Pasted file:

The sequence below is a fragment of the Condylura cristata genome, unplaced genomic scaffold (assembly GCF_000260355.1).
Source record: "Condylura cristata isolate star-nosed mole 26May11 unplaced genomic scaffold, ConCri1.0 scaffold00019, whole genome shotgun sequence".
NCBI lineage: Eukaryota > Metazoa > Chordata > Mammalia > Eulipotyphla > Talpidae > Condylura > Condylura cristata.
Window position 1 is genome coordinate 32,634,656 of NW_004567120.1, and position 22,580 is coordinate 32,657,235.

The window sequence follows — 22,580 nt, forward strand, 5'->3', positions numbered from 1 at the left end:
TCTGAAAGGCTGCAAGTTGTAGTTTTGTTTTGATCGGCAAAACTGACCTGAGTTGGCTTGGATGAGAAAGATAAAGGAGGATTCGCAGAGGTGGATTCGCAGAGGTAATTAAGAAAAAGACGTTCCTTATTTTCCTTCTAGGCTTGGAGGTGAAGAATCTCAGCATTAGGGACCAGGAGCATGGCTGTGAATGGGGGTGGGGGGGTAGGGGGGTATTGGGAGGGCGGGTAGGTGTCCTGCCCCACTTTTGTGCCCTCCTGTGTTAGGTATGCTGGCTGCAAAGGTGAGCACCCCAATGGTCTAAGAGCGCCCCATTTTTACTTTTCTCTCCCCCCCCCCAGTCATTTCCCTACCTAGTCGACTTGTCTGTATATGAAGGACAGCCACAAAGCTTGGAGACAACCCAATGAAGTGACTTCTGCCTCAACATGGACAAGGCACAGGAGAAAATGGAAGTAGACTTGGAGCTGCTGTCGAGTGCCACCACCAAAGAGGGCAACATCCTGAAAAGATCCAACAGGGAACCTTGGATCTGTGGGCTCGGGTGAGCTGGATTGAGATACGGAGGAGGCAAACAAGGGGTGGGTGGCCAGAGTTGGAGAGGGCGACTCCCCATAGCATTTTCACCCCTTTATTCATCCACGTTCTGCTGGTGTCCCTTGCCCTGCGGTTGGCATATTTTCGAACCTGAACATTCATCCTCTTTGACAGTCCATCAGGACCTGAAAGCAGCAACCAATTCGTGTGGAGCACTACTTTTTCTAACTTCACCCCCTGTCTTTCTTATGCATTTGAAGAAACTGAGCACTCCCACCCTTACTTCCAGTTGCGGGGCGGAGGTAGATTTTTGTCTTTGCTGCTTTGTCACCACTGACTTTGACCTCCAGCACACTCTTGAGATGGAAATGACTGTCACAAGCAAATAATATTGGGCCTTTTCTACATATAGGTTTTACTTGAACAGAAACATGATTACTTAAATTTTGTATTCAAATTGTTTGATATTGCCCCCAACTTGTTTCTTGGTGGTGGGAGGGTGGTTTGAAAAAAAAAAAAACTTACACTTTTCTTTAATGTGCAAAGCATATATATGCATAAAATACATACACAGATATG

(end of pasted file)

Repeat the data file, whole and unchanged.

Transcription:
The sequence below is a fragment of the Condylura cristata genome, unplaced genomic scaffold (assembly GCF_000260355.1).
Source record: "Condylura cristata isolate star-nosed mole 26May11 unplaced genomic scaffold, ConCri1.0 scaffold00019, whole genome shotgun sequence".
NCBI lineage: Eukaryota > Metazoa > Chordata > Mammalia > Eulipotyphla > Talpidae > Condylura > Condylura cristata.
Window position 1 is genome coordinate 32,634,656 of NW_004567120.1, and position 22,580 is coordinate 32,657,235.

The window sequence follows — 22,580 nt, forward strand, 5'->3', positions numbered from 1 at the left end:
TCTGAAAGGCTGCAAGTTGTAGTTTTGTTTTGATCGGCAAAACTGACCTGAGTTGGCTTGGATGAGAAAGATAAAGGAGGATTCGCAGAGGTGGATTCGCAGAGGTAATTAAGAAAAAGACGTTCCTTATTTTCCTTCTAGGCTTGGAGGTGAAGAATCTCAGCATTAGGGACCAGGAGCATGGCTGTGAATGGGGGTGGGGGGGTAGGGGGGTATTGGGAGGGCGGGTAGGTGTCCTGCCCCACTTTTGTGCCCTCCTGTGTTAGGTATGCTGGCTGCAAAGGTGAGCACCCCAATGGTCTAAGAGCGCCCCATTTTTACTTTTCTCTCCCCCCCCCCAGTCATTTCCCTACCTAGTCGACTTGTCTGTATATGAAGGACAGCCACAAAGCTTGGAGACAACCCAATGAAGTGACTTCTGCCTCAACATGGACAAGGCACAGGAGAAAATGGAAGTAGACTTGGAGCTGCTGTCGAGTGCCACCACCAAAGAGGGCAACATCCTGAAAAGATCCAACAGGGAACCTTGGATCTGTGGGCTCGGGTGAGCTGGATTGAGATACGGAGGAGGCAAACAAGGGGTGGGTGGCCAGAGTTGGAGAGGGCGACTCCCCATAGCATTTTCACCCCTTTATTCATCCACGTTCTGCTGGTGTCCCTTGCCCTGCGGTTGGCATATTTTCGAACCTGAACATTCATCCTCTTTGACAGTCCATCAGGACCTGAAAGCAGCAACCAATTCGTGTGGAGCACTACTTTTTCTAACTTCACCCCCTGTCTTTCTTATGCATTTGAAGAAACTGAGCACTCCCACCCTTACTTCCAGTTGCGGGGCGGAGGTAGATTTTTGTCTTTGCTGCTTTGTCACCACTGACTTTGACCTCCAGCACACTCTTGAGATGGAAATGACTGTCACAAGCAAATAATATTGGGCCTTTTCTACATATAGGTTTTACTTGAACAGAAACATGATTACTTAAATTTTGTATTCAAATTGTTTGATATTGCCCCCAACTTGTTTCTTGGTGGTGGGAGGGTGGTTTGAAAAAAAAAAAAACTTACACTTTTCTTTAATGTGCAAAGCATATATATGCATAAAATACATACACAGATATG